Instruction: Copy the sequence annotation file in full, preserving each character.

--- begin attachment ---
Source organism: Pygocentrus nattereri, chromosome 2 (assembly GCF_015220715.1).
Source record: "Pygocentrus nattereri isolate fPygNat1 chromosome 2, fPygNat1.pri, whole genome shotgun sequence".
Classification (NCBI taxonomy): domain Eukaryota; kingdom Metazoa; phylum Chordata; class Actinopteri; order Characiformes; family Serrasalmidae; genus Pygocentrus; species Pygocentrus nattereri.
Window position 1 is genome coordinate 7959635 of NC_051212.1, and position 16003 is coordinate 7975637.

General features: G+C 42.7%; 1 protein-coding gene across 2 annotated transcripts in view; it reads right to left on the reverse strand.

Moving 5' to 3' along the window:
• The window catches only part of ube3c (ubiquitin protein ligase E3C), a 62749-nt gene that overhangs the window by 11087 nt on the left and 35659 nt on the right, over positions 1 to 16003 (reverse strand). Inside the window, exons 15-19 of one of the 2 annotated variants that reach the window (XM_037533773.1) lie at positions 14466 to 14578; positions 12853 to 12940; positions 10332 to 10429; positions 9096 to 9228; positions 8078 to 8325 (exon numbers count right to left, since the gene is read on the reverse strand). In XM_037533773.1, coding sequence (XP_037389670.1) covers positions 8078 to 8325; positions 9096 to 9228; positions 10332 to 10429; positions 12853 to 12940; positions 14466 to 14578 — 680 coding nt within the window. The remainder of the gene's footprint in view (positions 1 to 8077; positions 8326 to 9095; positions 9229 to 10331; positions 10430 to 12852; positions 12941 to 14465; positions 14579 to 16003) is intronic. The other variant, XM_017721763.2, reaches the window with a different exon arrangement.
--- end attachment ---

Source organism: Pygocentrus nattereri, chromosome 2 (assembly GCF_015220715.1).
Source record: "Pygocentrus nattereri isolate fPygNat1 chromosome 2, fPygNat1.pri, whole genome shotgun sequence".
Classification (NCBI taxonomy): domain Eukaryota; kingdom Metazoa; phylum Chordata; class Actinopteri; order Characiformes; family Serrasalmidae; genus Pygocentrus; species Pygocentrus nattereri.
Window position 1 is genome coordinate 7959635 of NC_051212.1, and position 16003 is coordinate 7975637.

General features: G+C 42.7%; 1 protein-coding gene across 2 annotated transcripts in view; it reads right to left on the reverse strand.

Moving 5' to 3' along the window:
• The window catches only part of ube3c (ubiquitin protein ligase E3C), a 62749-nt gene that overhangs the window by 11087 nt on the left and 35659 nt on the right, over positions 1 to 16003 (reverse strand). Inside the window, exons 15-19 of one of the 2 annotated variants that reach the window (XM_037533773.1) lie at positions 14466 to 14578; positions 12853 to 12940; positions 10332 to 10429; positions 9096 to 9228; positions 8078 to 8325 (exon numbers count right to left, since the gene is read on the reverse strand). In XM_037533773.1, coding sequence (XP_037389670.1) covers positions 8078 to 8325; positions 9096 to 9228; positions 10332 to 10429; positions 12853 to 12940; positions 14466 to 14578 — 680 coding nt within the window. The remainder of the gene's footprint in view (positions 1 to 8077; positions 8326 to 9095; positions 9229 to 10331; positions 10430 to 12852; positions 12941 to 14465; positions 14579 to 16003) is intronic. The other variant, XM_017721763.2, reaches the window with a different exon arrangement.